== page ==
by William Eric McFadden

From the Burr Oak State Park website:

As one of Ohio's resort parks, Burr Oak State Park blends modern convenience with Ohio's wilderness spirit. Miles of forested ridges and hollows can be found here. The park offers a rustic full-service lodge with family suites and a cozy campground with easy access to the lake. A substantial trail system ranges from moderate to difficult with portions intersecting the statewide Buckeye Trail.

From the North Country National Scenic Trail website:

Come to the North Country. Trek the hills and valleys. Stand on the shores of lakes & streams from glaciers 10,000 years before. Clear-flowing water, red/gold of autumn, a fairyland of snow, open prairies, and distant horizons paint the land. Historic sites along the way tell how America settled and grew as a nation. From North Dakota to Vermont, adventure is never far away.



Burr Oak State Park Nature Center sign On Friday, June 4, 2021, one member of the Southeast Ohio Radio Adventure Team performed successful simultaneous activations of Burr Oak State Park and North Country National Scenic Trail in Ohio as part of the Parks on the Air (POTA; link) program.

After helping his wife set up for a baby-shower, Eric McFadden, WD8RIF, drove about five and half miles to visit Burr Oak State Park and perform the two-fer activations of Burr Oak State Park and North Country National Scenic Trail (NCNST) before returning to the baby-shower to help tear down. Eric was accompanied by his little dog Theo.

Eric's station Already knowing that the NCNST, which is coincident with the Buckeye Trail (BT) in southeastern Ohio, runs all the way around Burr Oak Lake within Burr Oak Lake State Park, Eric had studied the NCNST interactive map to determine where within Burr Oak State Park the NCNST might be high enough in elevation to afford him even marginal cell-signal. (He already knew from years of supporting the Bobcat Trail Marathon at Dock #3 that essentially no locations at lake-level within the park have cell-signal.) The NCNST interactive map had seemed to indicate that the NCNST passes along the ridgetop at the Burr Oak State Park main entrance on SR-78, so Eric decided to perform his activation at the parking area there if he could find evidence that the NCNST does, indeed, pass through that location. Arriving at the state park main entrance about 1715 UTC, Eric found no evidence of a trailhead whatsoever at that location. Knowing that the NCNST/BT passes along the road in front of the state park's nature center, Eric drove the short distance down into the park to the nature center and pleased to see that he still had a few bars of cell-signal at that point. Finding a tree-shaded picnic area adjacent to the nature center, Eric deployed his 28½' wire vertical on his 31' Jackite telescoping fiberglass mast strapped to his folding camp-chair, and placed his Elecraft KX3 on the camp-chair's fold-up table. Eric was on the air at 1738 UTC.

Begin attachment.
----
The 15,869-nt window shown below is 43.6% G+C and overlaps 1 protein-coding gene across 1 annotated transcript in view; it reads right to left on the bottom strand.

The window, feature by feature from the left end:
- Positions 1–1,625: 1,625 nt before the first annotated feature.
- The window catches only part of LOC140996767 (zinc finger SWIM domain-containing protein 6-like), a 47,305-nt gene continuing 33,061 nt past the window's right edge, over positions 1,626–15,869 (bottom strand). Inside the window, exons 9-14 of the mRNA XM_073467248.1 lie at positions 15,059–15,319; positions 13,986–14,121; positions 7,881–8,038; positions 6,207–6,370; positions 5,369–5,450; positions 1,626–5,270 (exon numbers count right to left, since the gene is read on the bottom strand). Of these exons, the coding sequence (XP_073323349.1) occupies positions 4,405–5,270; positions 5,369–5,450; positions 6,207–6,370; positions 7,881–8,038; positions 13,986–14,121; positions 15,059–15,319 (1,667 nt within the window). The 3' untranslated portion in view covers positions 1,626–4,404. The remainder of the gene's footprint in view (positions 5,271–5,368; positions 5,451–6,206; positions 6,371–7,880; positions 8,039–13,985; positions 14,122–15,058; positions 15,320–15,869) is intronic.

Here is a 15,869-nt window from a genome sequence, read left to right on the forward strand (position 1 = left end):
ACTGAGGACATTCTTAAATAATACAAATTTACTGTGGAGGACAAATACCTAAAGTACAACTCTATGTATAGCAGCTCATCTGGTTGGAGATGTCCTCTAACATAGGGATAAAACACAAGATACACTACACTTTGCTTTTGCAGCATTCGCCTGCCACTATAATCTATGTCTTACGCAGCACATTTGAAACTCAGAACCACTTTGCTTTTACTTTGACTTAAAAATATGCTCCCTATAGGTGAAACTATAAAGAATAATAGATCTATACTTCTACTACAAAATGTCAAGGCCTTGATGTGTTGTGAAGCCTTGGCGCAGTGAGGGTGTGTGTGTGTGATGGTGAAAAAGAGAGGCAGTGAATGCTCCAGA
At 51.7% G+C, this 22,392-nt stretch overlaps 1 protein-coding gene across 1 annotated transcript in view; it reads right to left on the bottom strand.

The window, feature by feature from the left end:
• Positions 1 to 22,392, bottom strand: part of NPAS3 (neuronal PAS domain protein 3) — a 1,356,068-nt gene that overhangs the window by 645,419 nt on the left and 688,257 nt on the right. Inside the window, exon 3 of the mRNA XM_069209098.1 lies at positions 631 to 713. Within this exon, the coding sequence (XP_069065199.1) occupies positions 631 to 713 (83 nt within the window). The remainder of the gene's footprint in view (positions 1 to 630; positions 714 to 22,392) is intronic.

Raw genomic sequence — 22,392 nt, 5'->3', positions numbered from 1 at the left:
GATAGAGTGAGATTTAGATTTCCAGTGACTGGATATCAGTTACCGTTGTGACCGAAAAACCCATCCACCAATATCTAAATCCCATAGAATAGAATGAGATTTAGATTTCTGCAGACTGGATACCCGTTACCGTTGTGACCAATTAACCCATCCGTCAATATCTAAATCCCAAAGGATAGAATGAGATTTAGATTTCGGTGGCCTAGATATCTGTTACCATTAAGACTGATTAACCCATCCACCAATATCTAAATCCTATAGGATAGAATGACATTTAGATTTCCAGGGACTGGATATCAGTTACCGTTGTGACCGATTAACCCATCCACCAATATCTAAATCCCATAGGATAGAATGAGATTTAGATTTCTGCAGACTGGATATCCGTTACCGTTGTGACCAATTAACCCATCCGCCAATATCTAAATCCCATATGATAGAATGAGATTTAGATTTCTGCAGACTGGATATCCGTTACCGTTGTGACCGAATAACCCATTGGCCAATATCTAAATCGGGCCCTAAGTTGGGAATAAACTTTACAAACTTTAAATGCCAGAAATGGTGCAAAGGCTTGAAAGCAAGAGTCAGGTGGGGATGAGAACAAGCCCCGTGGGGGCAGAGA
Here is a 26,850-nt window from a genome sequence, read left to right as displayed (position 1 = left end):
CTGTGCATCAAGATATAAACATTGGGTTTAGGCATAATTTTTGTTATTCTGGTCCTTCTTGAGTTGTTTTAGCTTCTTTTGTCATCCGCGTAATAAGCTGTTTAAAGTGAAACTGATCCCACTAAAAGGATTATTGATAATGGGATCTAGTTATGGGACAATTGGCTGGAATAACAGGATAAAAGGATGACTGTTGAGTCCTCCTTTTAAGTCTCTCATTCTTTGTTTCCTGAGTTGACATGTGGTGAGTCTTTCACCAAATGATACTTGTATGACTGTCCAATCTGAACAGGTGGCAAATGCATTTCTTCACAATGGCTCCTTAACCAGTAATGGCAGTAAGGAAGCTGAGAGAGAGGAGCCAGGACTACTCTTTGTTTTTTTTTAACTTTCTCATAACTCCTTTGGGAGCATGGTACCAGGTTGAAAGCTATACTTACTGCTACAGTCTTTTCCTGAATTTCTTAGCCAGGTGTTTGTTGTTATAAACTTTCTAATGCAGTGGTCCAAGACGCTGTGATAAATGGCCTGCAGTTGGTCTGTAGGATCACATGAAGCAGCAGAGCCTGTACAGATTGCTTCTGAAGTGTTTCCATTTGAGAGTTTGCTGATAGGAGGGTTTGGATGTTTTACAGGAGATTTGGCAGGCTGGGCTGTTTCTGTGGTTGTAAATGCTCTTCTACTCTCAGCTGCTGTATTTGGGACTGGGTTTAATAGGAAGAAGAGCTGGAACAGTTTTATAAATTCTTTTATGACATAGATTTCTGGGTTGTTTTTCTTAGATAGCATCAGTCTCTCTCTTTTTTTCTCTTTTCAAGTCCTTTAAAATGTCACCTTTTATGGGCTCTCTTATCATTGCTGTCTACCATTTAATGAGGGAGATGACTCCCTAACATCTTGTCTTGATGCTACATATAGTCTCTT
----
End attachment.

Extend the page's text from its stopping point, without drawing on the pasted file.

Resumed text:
Eric began operations on 40m and as he tuned around to try to find a frequency to run, he found KU8T activating Mt Etna on Salamonie Lake State Recreation Area (K-4179) in Indiana, and Eric completed a park-to-park (P2P) QSO with Tom at 1738 UTC.

Finding his own frequency to run on 40m, Eric made two QSOs during the next ten minutes. The first came at 1743 UTC with his good friend K8RAT in central Ohio. The second came at 1748 UTC with tireless POTA Hunter K9IS in Wisconsin. Why were QSOs on 40m so slow in coming? Eric didn't know that answer to this question then, and he still doesn't know the answer.

Pausing to check POTA Spots for P2P QSO opportunities, at 1751 UTC Eric completed a P2P QSO on 40m with K3UQ who was activating Soldier's Delight National Environmental Area State Natural Area (K-6396) in Maryland.

Returning to try his luck again at running a frequency on 40m, Eric fared much better. At 1754 UTC he complete a QSO with W8EWH in Michigan. Now QSOs came steadily, with Eric's fourteenth QSO in this run coming at 1810 UTC with WA4RCW in Tennessee. This run included a P2P QSO with N8PEM who was activating Madison Lake State Park (K-1973) in Ohio, a P2P QSO with WT4U who was activating Cumberland Gap National Historical Park (K-0019) in Kentucky, and QSOs with operators located in Michigan, Tennessee (2), Indiana, Ohio, New Jersey, Kentucky (3), Illinois, South Carolina, North Carolina, Florida, and Wisconsin.

Switching to run a frequency on 20m, Eric's first QSO there came at 1819 UTC with NA5AR in Texas. This was followed at 1820 UTC by a QSO with N0VRP in Texas and at 1821 UTC by a QSO with WI1G in New Hampshire. Eric slightly changed frequency to escape from some QRM and at 1826 UTC he completed a QSO with KB6QEW in Maine.

Finally, pausing to check POTA Spots one more time for P2P QSO opportunities, at 1829 UTC Eric made a P2P QSO on 20m with WC1N who was performing a POTA/SOTA activation in White Mountain National Forest (K-4512) in Maine or New Hampshire.

In all, Eric made twenty-three QSOs with five P2P QSOs. All of Eric's QSOs were CW and were made at the 5-watt level.

Eric also submitted his log to the World Wide Flora and Fauna in Amateur Radio (WWFF; link) program for KFF-1939.